How to Grow Asparagus:  A Growing Guide

How to Plant Asparagus:  A Growing Guide

The fundamental considerations and subtle nuances of growing and caring for asparagus crowns are beyond the scope of this introduction to plant care. Please see our Resource Center where we offer additional instructional videos and articles, as well as our bookstore.

Cultural Requirements


Asparagus is a hardy perennial, native to Western Europe, which is usually started from crowns but can also be grown from seed. It grows well in most areas of the country. Asparagus beds can remain productive for 10–20 years, so be sure to plant them in a permanent location that contains rich, fertile, well-drained soil. The soil pH should be between 7.0 and 7.2; use a pH meter to check. Gopher traps, wire barriers 
and/or wire baskets should be installed prior to planting.

Heeling In

When your bare root asparagus crowns arrive, open the plastic bags immediately. It is best to plant them right away, within a week of delivery. However, if you cannot plant right away, you may “heel in” the plants to protect them and keep them alive (but still dormant) until you are able to plant them in their permanent spot.

Outdoors: To heel in bare root plants outside, pick a location that is shielded from wind. Dig a trench about twice as deep as the roots are long, with one side of the trench sloping at a 45° angle. Place in the hole roots side down, so that the plant is supported by the sloping side. Cover the roots with soil or sand and gently tamp down to avoid air pockets. Periodically check the root area, keeping the soil moist.

Indoors: To heel in bare root asparagus indoors, whether due to snow or a frozen ground, choose a cool place like a root cellar, basement, or garage. It’s important to choose a place where the temperature stays between 38°F and 45°F. This is important so the roots neither freeze, nor does the plant break dormancy. Place the roots in a container with soil or sand and be sure to keep the root area moist.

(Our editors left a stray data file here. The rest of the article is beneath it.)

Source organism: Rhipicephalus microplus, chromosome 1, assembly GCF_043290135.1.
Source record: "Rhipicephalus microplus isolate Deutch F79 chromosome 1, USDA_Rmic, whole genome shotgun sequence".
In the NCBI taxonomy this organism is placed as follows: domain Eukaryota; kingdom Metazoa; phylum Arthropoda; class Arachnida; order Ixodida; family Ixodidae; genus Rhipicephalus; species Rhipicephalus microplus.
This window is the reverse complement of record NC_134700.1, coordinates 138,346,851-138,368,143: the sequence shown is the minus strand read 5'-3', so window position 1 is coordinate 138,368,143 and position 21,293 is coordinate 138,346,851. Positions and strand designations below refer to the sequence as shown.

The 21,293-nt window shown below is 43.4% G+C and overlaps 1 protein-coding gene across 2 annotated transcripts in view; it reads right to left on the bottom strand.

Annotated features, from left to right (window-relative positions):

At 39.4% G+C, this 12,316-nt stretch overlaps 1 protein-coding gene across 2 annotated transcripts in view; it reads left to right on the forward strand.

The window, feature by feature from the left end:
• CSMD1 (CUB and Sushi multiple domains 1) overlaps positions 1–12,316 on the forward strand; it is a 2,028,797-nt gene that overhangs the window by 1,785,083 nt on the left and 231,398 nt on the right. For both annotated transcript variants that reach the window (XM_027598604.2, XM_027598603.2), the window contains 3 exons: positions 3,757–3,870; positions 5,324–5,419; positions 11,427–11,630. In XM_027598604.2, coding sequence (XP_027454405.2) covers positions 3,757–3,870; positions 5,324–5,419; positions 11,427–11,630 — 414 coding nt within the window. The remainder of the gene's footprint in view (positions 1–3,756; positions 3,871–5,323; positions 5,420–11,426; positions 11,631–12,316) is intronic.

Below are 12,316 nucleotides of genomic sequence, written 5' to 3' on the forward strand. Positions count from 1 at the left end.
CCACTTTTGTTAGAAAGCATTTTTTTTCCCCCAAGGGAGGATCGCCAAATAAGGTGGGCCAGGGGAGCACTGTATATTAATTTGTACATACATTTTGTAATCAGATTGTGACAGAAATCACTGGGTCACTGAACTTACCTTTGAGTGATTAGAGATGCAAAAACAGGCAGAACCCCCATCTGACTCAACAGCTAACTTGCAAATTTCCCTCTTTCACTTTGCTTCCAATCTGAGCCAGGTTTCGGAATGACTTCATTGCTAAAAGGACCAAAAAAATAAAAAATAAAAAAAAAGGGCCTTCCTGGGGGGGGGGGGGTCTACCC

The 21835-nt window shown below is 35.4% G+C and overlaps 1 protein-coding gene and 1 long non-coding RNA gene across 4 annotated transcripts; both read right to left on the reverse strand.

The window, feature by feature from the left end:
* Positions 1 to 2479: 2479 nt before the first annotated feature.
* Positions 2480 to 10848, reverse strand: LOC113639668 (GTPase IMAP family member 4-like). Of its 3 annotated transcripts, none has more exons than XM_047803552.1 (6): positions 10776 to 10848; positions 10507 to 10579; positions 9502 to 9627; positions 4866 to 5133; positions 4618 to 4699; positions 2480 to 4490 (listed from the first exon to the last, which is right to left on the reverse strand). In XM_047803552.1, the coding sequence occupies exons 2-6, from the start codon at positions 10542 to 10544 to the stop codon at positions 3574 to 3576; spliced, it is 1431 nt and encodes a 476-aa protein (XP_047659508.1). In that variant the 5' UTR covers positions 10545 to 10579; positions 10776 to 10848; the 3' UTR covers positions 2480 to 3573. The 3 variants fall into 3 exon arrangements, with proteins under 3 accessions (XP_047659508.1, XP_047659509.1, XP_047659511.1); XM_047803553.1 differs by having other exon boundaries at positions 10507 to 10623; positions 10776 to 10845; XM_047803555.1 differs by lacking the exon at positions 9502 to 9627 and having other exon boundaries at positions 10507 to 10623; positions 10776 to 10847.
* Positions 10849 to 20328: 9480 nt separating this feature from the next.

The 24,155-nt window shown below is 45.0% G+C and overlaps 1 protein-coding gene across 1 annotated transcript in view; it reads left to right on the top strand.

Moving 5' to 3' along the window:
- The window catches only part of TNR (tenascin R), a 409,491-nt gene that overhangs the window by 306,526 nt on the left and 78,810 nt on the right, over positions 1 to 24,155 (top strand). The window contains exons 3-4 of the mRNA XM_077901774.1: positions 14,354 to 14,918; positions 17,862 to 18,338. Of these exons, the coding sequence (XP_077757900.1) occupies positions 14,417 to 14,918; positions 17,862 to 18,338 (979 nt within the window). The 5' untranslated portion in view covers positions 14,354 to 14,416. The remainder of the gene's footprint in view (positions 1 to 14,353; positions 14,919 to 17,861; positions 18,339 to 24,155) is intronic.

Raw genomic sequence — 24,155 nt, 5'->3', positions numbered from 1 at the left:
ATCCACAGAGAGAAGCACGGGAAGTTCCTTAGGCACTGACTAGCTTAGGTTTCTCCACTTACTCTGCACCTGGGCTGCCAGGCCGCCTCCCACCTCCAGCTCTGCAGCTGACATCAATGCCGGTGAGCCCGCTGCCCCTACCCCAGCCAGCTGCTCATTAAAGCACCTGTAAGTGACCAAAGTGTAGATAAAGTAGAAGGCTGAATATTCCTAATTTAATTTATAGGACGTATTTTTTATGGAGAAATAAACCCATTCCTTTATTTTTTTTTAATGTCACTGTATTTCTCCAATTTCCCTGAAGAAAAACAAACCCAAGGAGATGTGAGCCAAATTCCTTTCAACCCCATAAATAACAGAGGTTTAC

Planting & Growing

Be sure the soil is at least 50°F and the pH is around 7.0. If your soil is very heavy (clay), amend the soil with some good compost and add some fertilizer with little or no nitrogen, with lots of phosphorus and potassium. Try Ultra Bloom 0-10-10.

Dig a trench, 6–8” deep with 4’ between rows. Spread out the roots in the trench and space the crowns about 18” apart. Fill in the trench with soil, covering the crowns 2” deep at first.

As the plants grow and shoots emerge, begin covering the crowns with more soil until the trench becomes level with the soil surface. Keep the plants well watered and weeded to aid their growth.

Ideally, you do not want to harvest any shoots in the first year, allowing the spears to set ferns and direct their energy back into becoming stronger plants. In the second year, you can begin light harvesting of the spears and the third season regular harvesting can begin. Harvest season generally lasts about 8–12 weeks. Cut asparagus 1–2” below the ground and at least 2” above the crown.


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Tom, I would go ahead and plant them and see if they grow.


My crowns have dried out. Is it worth planting them?


Molly, you would just plant as normal. Try not to break off the new shoot as you are planting and maybe not cover the new shoot deeply with soil. You are not going to do anything with the new plants the first couple of years, just let them grow.


Planting crowns tomorrow. There is some “shoot” growth out of the crowns. How should I deal with them in the planting process please?

Molly Hale

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